resh off the literally explosive success of “The Terminator,” director James Cameron decided to militarize the “Alien” franchise and delivered an exceptional sequel chocked with vim, vigor and monster-mash hiss. Based on start-to-finish pace, this is his best movie.
Ellen Ripley (Sigourney Weaver), the last survivor of the doomed freighter “Nostromo,” awakens after 57 years of induced sleep to discover that the greedy Corporation has colonized the Alien planet.
Stricken by fiendish nightmares, she agrees to accompany a military expedition to see if the colonists, who have gone silent, are in trouble. They are. Cameron emboldens his space Marines with an Earth-like strut. Cakewalk, they think. It’s not. The planet is already decimated.
Amid the cadavers, Ripley finds an abandoned girl (Carrie Henn). Here, Cameron plays an ace, pumping hormones into Ripley’s steely contours. As the Marines are eaten away (Bill Paxton, Lance Henrikson, Jenette Goldstein, and Michael Biehn bitch and wisecrack before getting swallowed), the story turns into a proletarian grudge match. Finally, it’s pseudo-Mother Sigourney vs. Top-Mom Alien.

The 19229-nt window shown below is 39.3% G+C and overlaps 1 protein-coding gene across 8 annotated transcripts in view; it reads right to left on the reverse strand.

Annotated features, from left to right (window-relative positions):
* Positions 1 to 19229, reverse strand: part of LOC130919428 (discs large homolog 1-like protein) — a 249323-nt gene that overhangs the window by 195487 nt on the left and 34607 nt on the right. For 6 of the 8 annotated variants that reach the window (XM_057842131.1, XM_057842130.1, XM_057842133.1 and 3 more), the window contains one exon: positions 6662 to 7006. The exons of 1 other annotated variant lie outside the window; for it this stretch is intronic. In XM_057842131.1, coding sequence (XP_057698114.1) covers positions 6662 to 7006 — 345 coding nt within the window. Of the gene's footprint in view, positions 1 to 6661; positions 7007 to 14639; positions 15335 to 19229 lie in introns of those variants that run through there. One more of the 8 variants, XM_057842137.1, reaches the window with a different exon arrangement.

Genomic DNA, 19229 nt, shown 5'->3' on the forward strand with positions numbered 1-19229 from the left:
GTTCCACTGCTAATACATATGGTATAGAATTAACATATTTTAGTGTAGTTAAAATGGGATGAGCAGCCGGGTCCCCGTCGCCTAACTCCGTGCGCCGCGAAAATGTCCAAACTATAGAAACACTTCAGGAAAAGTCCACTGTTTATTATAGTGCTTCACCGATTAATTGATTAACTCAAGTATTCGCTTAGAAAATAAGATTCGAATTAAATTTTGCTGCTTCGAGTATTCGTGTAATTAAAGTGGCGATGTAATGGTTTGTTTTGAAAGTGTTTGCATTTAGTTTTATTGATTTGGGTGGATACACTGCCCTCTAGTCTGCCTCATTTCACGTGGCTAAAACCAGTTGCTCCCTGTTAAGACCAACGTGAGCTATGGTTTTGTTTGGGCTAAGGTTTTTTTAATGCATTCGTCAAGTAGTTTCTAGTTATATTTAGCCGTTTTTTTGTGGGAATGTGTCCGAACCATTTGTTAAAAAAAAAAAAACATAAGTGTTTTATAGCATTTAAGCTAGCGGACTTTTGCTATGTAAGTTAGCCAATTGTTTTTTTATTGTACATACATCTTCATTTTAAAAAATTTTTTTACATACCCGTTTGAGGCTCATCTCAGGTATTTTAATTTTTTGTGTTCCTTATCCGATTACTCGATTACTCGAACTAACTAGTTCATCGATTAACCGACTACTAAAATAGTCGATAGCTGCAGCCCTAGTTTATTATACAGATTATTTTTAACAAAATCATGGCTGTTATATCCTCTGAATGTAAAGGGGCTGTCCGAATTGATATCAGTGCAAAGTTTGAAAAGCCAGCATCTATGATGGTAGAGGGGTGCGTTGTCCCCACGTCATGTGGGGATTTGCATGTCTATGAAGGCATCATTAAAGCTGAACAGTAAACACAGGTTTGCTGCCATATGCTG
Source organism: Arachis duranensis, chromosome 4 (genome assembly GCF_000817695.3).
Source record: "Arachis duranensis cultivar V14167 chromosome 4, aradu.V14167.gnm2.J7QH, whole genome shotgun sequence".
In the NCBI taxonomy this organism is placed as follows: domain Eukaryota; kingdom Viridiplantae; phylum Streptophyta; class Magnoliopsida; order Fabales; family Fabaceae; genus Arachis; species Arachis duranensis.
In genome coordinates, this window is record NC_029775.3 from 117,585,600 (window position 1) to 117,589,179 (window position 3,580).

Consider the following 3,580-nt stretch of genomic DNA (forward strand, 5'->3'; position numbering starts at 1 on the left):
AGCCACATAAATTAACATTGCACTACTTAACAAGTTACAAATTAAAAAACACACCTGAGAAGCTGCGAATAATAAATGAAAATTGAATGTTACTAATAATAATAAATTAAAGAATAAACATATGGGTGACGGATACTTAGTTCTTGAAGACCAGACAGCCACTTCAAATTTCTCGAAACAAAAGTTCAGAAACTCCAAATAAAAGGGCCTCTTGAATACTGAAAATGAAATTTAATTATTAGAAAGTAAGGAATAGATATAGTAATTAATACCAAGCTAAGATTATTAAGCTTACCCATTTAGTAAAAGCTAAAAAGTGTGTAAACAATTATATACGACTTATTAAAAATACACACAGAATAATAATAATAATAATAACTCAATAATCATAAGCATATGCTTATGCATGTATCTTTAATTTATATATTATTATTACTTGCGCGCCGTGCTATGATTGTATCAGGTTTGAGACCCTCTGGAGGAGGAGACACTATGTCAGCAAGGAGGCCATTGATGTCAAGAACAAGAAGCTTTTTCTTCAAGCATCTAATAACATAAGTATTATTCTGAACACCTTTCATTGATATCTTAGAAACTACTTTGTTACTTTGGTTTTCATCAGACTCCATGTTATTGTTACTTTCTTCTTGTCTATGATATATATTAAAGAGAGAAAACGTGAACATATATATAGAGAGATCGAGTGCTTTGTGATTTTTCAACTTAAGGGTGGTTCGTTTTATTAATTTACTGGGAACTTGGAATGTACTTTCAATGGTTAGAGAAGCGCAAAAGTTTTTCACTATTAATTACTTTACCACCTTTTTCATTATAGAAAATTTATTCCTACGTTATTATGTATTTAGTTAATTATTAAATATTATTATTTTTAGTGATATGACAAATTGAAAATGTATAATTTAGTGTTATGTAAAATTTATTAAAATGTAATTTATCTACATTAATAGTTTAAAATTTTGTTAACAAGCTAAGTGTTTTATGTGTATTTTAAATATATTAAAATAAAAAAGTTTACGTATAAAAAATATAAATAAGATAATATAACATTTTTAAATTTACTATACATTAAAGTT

Suspend disbelief and this is full-throttle science fiction every bit as unsettling as the original, though heavier on martial arts. Cameron is constantly on the offensive and makes even the maudlin engaging, giving irony and wisecracks some leg room. Seeing this beside the likes of “Avatar” makes you pine for the days when directors were more entertained by wit than gadgets.